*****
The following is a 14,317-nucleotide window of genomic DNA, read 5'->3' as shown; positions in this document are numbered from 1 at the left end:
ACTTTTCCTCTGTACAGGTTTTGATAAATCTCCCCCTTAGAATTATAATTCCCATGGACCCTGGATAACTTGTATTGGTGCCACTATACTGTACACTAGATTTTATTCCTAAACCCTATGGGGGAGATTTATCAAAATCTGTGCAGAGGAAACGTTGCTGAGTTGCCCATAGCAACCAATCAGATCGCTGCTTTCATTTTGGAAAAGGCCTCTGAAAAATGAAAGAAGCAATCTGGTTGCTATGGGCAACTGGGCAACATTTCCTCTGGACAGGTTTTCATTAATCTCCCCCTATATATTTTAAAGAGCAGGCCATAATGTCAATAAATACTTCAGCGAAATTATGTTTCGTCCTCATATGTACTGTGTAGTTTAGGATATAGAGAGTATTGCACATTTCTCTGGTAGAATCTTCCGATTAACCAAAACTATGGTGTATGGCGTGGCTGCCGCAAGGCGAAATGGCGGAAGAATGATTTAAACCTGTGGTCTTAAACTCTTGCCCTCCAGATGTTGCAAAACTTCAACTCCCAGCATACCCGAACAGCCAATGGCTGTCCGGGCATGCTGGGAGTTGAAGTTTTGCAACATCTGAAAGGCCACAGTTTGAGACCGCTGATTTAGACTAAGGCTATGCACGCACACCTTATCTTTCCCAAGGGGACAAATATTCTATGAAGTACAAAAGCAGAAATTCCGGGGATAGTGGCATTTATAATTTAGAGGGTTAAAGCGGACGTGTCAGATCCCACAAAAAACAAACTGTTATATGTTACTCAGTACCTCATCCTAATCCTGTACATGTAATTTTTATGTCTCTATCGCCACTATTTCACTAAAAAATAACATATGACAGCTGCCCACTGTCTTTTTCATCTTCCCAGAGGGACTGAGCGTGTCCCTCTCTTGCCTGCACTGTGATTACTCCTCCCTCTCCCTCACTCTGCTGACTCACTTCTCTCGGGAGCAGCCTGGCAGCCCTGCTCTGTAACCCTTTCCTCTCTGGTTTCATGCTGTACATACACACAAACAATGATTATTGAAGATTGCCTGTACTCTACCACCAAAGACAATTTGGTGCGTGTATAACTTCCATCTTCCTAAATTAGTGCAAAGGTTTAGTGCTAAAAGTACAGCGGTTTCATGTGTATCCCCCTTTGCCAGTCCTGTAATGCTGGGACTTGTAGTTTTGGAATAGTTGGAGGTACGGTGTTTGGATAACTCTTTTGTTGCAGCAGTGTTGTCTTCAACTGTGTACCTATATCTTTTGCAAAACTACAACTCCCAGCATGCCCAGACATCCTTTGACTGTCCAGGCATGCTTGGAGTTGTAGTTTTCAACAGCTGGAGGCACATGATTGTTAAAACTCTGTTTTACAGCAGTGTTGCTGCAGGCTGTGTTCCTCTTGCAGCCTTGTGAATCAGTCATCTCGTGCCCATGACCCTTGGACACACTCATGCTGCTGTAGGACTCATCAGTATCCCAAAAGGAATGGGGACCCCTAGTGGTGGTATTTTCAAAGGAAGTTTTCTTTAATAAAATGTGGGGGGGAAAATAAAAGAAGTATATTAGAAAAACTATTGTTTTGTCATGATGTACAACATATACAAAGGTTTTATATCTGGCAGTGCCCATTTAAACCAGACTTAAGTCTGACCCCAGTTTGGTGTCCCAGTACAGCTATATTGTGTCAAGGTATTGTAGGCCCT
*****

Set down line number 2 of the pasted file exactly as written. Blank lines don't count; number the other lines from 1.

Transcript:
ACTTTTCCTCTGTACAGGTTTTGATAAATCTCCCCCTTAGAATTATAATTCCCATGGACCCTGGATAACTTGTATTGGTGCCACTATACTGTACACTAGATTTTATTCCTAAACCCTATGGGGGAGATTTATCAAAATCTGTGCAGAGGAAACGTTGCTGAGTTGCCCATAGCAACCAATCAGATCGCTGCTTTCATTTTGGAAAAGGCCTCTGAAAAATGAAAGAAGCAATCTGGTTGCTATGGGCAACTGGGCAACATTTCCTCTGGACAGGTTTTCATTAATCTCCCCCTATATATTTTAAAGAGCAGGCCATAATGTCAATAAATACTTCAGCGAAATTATGTTTCGTCCTCATATGTACTGTGTAGTTTAGGATATAGAGAGTATTGCACATTTCTCTGGTAGAATCTTCCGATTAACCAAAACTATGGTGTATGGCGTGGCTGCCGCAAGGCGAAATGGCGGAAGAATGATTTAAACCTGTGGTCTTAAACTCTTGCCCTCCAGATGTTGCAAAACTTCAACTCCCAGCATACCCGAACAGCCAATGGCTGTCCGGGCATGCTGGGAGTTGAAGTTTTGCAACATCTGAAAGGCCACAGTTTGAGACCGCTGATTTAGACTAAGGCTATGCACGCACACCTTATCTTTCCCAAGGGGACAAATATTCTATGAAGTACAAAAGCAGAAATTCCGGGGATAGTGGCATTTATAATTTAGAGGGTTAAAGCGGACGTGTCAGATCCCACAAAAAACAAACTGTTATATGTTACTCAGTACCTCATCCTAATCCTGTACATGTAATTTTTATGTCTCTATCGCCACTATTTCACTAAAAAATAACATATGACAGCTGCCCACTGTCTTTTTCATCTTCCCAGAGGGACTGAGCGTGTCCCTCTCTTGCCTGCACTGTGATTACTCCTCCCTCTCCCTCACTCTGCTGACTCACTTCTCTCGGGAGCAGCCTGGCAGCCCTGCTCTGTAACCCTTTCCTCTCTGGTTTCATGCTGTACATACACACAAACAATGATTATTGAAGATTGCCTGTACTCTACCACCAAAGACAATTTGGTGCGTGTATAACTTCCATCTTCCTAAATTAGTGCAAAGGTTTAGTGCTAAAAGTACAGCGGTTTCATGTGTATCCCCCTTTGCCAGTCCTGTAATGCTGGGACTTGTAGTTTTGGAATAGTTGGAGGTACGGTGTTTGGATAACTCTTTTGTTGCAGCAGTGTTGTCTTCAACTGTGTACCTATATCTTTTGCAAAACTACAACTCCCAGCATGCCCAGACATCCTTTGACTGTCCAGGCATGCTTGGAGTTGTAGTTTTCAACAGCTGGAGGCACATGATTGTTAAAACTCTGTTTTACAGCAGTGTTGCTGCAGGCTGTGTTCCTCTTGCAGCCTTGTGAATCAGTCATCTCGTGCCCATGACCCTTGGACACACTCATGCTGCTGTAGGACTCATCAGTATCCCAAAAGGAATGGGGACCCCTAGTGGTGGTATTTTCAAAGGAAGTTTTCTTTAATAAAATGTGGGGGGGAAAATAAAAGAAGTATATTAGAAAAACTATTGTTTTGTCATGATGTACAACATATACAAAGGTTTTATATCTGGCAGTGCCCATTTAAACCAGACTTAAGTCTGACCCCAGTTTGGTGTCCCAGTACAGCTATATTGTGTCAAGGTATTGTAGGCCCT